Clay at home
Making pottery is a fantastic and fun thing to do! Why not buy some clay from us and take it home to use? The price includes firing in our kiln. We have put a series of instructional videos on YouTube and we have tools for hire if you need them. We have prepared everything you need so that you can make something amazing.
Making pottery at home is a lovely activity that can be enjoyed by adults and children of any skill level. Share the clay or have it all for yourself—but whatever you do, enjoy it!
There are two stages to making ceramics at home
Stage One: Make some great things out of clay and then bring it back to the pottery after it has been drying for two weeks. We will do the first firing in the kiln. Click here for our YouTube video about using clay at home.
Stage Two: After the first firing the clay is ready to paint with glaze. Follow our instructions and then bring your pieces back for their final firing. Ready to collect in a week’s time! Click here for our YouTube video about glazing at home.
NB There’s no pressure to continue on to stage two after the first firing—you could leave your creation white or decorate it with whatever you have at home. But if you want the full effect you’ll need proper ceramic glaze.
Stage One: Clay at home £10
Take a ball of clay home for £10—the price includes firing in our kiln. This picture will give you an idea of how much you could make with the clay we’ll give you, but you can make anything you like!
Tools for using clay at home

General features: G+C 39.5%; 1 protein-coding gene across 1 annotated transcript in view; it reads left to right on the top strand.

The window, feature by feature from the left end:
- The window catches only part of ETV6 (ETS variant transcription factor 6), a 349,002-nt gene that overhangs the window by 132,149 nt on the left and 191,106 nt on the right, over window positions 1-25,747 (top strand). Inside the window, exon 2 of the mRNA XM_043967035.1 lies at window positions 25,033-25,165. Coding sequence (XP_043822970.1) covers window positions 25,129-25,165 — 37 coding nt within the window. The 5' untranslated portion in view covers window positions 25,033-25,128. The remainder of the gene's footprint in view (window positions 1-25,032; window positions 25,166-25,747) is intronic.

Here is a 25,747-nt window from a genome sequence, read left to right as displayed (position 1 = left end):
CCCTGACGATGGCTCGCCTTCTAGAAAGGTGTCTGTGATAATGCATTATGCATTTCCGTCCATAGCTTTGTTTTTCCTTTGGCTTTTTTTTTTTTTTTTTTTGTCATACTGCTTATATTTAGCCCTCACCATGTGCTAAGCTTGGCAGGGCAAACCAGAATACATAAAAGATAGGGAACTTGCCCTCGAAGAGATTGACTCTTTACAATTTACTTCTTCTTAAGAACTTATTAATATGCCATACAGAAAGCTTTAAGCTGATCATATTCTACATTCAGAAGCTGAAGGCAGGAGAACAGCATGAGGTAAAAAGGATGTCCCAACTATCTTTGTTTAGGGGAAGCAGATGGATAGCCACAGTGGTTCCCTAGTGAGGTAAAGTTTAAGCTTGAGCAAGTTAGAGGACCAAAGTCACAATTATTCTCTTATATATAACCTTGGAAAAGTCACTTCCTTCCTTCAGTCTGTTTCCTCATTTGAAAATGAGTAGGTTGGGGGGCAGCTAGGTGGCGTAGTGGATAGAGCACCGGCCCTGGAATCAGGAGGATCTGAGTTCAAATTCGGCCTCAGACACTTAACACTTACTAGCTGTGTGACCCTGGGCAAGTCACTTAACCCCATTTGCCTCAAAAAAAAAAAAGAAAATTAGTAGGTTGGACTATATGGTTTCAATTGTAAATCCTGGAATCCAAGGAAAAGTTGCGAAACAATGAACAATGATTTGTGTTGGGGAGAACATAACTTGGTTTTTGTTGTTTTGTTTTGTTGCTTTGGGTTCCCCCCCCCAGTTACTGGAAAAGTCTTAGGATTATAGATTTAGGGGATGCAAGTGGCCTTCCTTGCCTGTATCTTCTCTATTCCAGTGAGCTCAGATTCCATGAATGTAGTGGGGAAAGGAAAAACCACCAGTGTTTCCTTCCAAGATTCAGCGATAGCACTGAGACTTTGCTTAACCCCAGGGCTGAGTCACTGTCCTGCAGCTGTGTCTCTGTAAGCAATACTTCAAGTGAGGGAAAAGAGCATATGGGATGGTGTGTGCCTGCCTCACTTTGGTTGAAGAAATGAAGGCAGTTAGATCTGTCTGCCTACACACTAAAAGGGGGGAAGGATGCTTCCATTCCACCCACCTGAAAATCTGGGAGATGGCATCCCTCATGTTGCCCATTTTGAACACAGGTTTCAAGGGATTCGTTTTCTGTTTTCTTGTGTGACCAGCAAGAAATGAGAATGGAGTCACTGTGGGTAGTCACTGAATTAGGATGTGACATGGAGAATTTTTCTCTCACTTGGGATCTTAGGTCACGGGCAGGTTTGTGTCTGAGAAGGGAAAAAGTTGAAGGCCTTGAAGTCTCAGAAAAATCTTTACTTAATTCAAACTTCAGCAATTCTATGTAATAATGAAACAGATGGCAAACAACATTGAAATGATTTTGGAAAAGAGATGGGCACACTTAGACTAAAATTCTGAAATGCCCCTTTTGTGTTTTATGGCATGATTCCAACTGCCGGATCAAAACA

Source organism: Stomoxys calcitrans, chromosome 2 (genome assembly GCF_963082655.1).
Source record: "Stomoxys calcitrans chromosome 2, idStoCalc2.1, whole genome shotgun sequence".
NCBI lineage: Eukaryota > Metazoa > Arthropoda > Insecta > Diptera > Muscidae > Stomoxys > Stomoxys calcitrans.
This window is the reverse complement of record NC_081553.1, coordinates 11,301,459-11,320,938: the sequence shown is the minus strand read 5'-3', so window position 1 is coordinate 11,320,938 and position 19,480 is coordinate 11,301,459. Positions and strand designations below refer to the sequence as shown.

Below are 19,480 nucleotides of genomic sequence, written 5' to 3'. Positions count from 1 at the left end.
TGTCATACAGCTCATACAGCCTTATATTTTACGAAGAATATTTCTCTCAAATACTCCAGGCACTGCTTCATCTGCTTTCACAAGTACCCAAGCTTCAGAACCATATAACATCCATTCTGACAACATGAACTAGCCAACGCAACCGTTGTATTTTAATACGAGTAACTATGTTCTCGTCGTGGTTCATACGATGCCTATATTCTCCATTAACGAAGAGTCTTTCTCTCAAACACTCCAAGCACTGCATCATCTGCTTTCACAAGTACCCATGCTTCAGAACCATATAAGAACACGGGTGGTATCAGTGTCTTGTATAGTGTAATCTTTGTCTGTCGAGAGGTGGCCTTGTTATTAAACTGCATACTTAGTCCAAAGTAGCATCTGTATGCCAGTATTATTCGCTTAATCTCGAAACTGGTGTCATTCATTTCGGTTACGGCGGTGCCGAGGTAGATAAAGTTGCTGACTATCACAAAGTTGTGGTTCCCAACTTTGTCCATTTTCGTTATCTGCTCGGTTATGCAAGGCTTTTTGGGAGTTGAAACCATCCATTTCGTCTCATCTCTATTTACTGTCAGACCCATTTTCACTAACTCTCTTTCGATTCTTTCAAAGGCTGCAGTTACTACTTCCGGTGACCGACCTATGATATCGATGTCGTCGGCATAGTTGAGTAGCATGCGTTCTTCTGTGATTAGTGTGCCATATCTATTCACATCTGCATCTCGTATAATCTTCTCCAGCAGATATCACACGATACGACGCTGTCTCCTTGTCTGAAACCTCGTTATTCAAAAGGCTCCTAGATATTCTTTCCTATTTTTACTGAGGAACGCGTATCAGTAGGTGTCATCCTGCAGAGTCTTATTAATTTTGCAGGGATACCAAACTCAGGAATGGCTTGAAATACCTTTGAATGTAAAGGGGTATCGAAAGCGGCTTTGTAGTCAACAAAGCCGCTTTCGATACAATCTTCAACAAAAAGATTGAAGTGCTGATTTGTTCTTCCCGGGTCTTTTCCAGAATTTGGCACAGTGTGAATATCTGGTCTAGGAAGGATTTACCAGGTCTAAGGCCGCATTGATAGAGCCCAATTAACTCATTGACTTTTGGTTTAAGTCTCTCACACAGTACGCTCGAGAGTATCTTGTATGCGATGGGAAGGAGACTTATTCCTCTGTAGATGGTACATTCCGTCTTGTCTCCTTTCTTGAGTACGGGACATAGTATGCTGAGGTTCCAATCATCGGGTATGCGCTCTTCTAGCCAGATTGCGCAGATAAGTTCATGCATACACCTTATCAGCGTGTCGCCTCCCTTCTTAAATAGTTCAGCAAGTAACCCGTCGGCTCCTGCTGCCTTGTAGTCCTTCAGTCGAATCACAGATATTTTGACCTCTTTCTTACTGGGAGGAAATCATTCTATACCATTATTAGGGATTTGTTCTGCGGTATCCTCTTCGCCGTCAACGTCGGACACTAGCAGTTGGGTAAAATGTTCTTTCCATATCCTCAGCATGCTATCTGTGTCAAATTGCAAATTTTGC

We have tools to hire for use at home but before you decide whether you need them, watch the instructional videos on our YouTube channel. You will find that your kitchen cupboards and toy boxes will probably provide all the tools you need!
The minimum tools required to make pottery at home are…
A board to roll clay on— clay will stick to tables and messy mats so you will need to roll on fabric—something like a pillow case will work well. It’s important that the fabric is not fluffy as you don’t want bits to stick to the clay. The fabric needs to be taut and flat (like an ironing board) so you don’t roll creases into your clay. Although an ironing board would work perfectly, we’re not recommending it as you’ll never be able to iron again!
A rolling pin—a wooden roller is best. If you are using a rolling pin from your kitchen its very important that it’s clean. You may not discover that the clay has been contaminated until something dramatic happens in the kiln! Vice versa clay is really not a recipe ingredient.
A box to store clay in to stop it drying out—with damp cotton wool. Our YouTube video explains it best.
A knife and a brush—the kind of blade on a dinner knife, not too sharp or serrated is best for cutting wet clay. A paint brush, not too soft, will be good for putting a little water onto pieces of clay that you are joining together.
You will also find that any of these will come in handy:
Paper plate and bowls (or small bowls with paper towels)
Cookie cutters—make sure your smallest finger fits in the cutter so you can push the clay out without stretching it.
Something clean and flat to put your finished articles on while they dry
Follow these links for advice about storing clay and rolling clay.
Tool kits for hire
1. Basic kit
Wet box (for storing clay)
Board for rolling clay on
Wooden rolling pin
Knife and Brush
Plus free gifts (non returnable!)..
6 paper bowls, 2 paper plates, 2 .cocktail sticks
Per one day hire £2
Per one week hire £7
2. Accessory kit
Pottery Rib (for smoothing)
2 circle cutters (13cm and 11cm)
2 heart cutters
1 star cutter
Per one day hire £2
Per one week hire £7
3. Extra Accessory kit
Fine patterned roller
5 assorted shape (cookie) cutters
2 circle cutters (8cm and 6.5cm)
Per one day hire £2
Per one week hire £7
After the clay has had its first firing it will be white and much stronger. At this point you could just leave it, or paint it with your own paints at home. However, you may decide to move on to Stage Two.
Stage Two: Glaze at home £14